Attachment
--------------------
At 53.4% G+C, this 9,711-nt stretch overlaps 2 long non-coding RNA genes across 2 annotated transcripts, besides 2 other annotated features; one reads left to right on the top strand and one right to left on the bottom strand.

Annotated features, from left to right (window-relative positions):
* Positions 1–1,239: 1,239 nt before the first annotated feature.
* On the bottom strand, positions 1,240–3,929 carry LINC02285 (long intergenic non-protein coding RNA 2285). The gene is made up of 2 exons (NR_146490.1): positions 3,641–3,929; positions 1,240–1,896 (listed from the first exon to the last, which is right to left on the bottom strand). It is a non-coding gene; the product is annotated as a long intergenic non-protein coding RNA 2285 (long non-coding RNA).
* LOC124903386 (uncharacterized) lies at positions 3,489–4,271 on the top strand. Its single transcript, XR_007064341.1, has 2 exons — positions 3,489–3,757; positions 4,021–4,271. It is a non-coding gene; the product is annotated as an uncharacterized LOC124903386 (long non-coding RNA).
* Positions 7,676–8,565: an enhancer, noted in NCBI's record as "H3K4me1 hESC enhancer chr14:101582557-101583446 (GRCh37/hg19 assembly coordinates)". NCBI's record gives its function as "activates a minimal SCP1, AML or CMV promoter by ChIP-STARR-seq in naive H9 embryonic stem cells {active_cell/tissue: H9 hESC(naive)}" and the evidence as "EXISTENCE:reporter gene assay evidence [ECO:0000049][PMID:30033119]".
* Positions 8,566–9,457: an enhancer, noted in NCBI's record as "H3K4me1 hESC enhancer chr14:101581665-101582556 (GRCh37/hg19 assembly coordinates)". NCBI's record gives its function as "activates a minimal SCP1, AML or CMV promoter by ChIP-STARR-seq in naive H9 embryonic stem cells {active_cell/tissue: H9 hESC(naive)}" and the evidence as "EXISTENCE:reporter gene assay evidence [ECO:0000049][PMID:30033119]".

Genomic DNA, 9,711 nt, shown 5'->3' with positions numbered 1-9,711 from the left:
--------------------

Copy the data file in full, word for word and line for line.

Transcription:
At 53.4% G+C, this 9,711-nt stretch overlaps 2 long non-coding RNA genes across 2 annotated transcripts, besides 2 other annotated features; one reads left to right on the top strand and one right to left on the bottom strand.

Annotated features, from left to right (window-relative positions):
* Positions 1–1,239: 1,239 nt before the first annotated feature.
* On the bottom strand, positions 1,240–3,929 carry LINC02285 (long intergenic non-protein coding RNA 2285). The gene is made up of 2 exons (NR_146490.1): positions 3,641–3,929; positions 1,240–1,896 (listed from the first exon to the last, which is right to left on the bottom strand). It is a non-coding gene; the product is annotated as a long intergenic non-protein coding RNA 2285 (long non-coding RNA).
* LOC124903386 (uncharacterized) lies at positions 3,489–4,271 on the top strand. Its single transcript, XR_007064341.1, has 2 exons — positions 3,489–3,757; positions 4,021–4,271. It is a non-coding gene; the product is annotated as an uncharacterized LOC124903386 (long non-coding RNA).
* Positions 7,676–8,565: an enhancer, noted in NCBI's record as "H3K4me1 hESC enhancer chr14:101582557-101583446 (GRCh37/hg19 assembly coordinates)". NCBI's record gives its function as "activates a minimal SCP1, AML or CMV promoter by ChIP-STARR-seq in naive H9 embryonic stem cells {active_cell/tissue: H9 hESC(naive)}" and the evidence as "EXISTENCE:reporter gene assay evidence [ECO:0000049][PMID:30033119]".
* Positions 8,566–9,457: an enhancer, noted in NCBI's record as "H3K4me1 hESC enhancer chr14:101581665-101582556 (GRCh37/hg19 assembly coordinates)". NCBI's record gives its function as "activates a minimal SCP1, AML or CMV promoter by ChIP-STARR-seq in naive H9 embryonic stem cells {active_cell/tissue: H9 hESC(naive)}" and the evidence as "EXISTENCE:reporter gene assay evidence [ECO:0000049][PMID:30033119]".

Genomic DNA, 9,711 nt, shown 5'->3' with positions numbered 1-9,711 from the left: